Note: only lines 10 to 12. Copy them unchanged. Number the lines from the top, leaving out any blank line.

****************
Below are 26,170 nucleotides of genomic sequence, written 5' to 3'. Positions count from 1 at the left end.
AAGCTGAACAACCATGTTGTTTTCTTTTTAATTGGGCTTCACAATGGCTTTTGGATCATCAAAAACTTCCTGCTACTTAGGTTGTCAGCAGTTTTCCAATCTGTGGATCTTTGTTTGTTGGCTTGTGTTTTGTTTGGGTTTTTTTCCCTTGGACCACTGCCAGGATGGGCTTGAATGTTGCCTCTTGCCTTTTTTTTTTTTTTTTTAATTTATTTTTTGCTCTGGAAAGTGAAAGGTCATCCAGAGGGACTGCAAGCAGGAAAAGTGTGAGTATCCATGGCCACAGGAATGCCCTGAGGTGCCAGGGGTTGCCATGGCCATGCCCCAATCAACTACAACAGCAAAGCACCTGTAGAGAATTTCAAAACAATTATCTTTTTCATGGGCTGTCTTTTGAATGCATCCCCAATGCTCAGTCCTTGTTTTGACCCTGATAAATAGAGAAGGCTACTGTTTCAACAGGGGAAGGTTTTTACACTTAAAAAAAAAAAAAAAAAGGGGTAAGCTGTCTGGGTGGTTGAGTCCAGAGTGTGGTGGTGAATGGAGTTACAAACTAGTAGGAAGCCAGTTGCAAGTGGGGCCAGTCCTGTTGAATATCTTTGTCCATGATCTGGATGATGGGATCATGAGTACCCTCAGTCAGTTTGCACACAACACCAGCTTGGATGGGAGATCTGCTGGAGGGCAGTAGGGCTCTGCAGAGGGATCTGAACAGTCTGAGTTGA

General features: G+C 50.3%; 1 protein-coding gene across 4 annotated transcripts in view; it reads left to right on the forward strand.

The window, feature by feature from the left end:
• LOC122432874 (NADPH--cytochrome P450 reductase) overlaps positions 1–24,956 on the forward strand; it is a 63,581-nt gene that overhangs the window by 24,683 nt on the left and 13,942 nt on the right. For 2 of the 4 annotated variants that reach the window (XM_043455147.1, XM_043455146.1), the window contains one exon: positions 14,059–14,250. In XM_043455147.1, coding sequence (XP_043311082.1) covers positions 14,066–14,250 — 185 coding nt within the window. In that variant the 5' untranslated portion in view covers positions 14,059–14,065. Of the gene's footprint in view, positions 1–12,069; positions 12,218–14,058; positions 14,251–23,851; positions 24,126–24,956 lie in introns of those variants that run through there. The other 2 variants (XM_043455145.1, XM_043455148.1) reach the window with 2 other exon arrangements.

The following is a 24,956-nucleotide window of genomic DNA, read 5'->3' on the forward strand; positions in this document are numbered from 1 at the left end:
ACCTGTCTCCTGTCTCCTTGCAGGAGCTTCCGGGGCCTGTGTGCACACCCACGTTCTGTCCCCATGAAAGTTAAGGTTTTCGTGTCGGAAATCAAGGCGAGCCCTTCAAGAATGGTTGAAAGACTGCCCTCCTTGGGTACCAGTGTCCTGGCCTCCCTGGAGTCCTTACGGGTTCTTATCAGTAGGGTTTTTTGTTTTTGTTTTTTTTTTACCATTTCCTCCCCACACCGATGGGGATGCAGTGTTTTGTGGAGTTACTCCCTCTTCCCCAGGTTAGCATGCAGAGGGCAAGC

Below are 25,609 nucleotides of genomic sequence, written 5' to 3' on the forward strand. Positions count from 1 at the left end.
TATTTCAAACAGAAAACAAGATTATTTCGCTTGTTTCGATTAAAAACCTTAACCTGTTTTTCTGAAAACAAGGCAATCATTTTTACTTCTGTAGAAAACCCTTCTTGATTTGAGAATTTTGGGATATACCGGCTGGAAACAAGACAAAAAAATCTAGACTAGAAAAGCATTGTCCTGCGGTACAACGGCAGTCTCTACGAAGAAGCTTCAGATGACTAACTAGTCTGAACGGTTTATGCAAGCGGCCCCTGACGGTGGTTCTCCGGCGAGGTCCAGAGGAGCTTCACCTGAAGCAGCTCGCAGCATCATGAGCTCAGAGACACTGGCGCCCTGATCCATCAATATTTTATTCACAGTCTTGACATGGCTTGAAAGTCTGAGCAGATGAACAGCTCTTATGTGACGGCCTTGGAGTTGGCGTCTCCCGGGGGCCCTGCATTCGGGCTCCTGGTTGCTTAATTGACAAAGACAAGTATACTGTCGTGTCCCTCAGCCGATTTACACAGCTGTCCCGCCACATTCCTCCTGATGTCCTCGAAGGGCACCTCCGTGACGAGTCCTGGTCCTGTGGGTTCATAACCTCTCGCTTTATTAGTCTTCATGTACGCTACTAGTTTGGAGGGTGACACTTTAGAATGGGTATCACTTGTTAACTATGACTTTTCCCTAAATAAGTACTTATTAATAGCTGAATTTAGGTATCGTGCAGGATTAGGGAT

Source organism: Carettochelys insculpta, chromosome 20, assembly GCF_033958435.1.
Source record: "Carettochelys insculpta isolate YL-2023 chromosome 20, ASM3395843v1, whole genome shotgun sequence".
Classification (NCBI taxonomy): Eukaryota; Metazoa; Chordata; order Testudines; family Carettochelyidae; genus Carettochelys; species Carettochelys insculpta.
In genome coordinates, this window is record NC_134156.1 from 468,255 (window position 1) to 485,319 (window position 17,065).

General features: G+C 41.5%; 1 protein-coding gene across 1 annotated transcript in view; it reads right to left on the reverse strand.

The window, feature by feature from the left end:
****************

Source organism: Carettochelys insculpta, chromosome 20, assembly GCF_033958435.1.
Source record: "Carettochelys insculpta isolate YL-2023 chromosome 20, ASM3395843v1, whole genome shotgun sequence".
Classification (NCBI taxonomy): Eukaryota; Metazoa; Chordata; order Testudines; family Carettochelyidae; genus Carettochelys; species Carettochelys insculpta.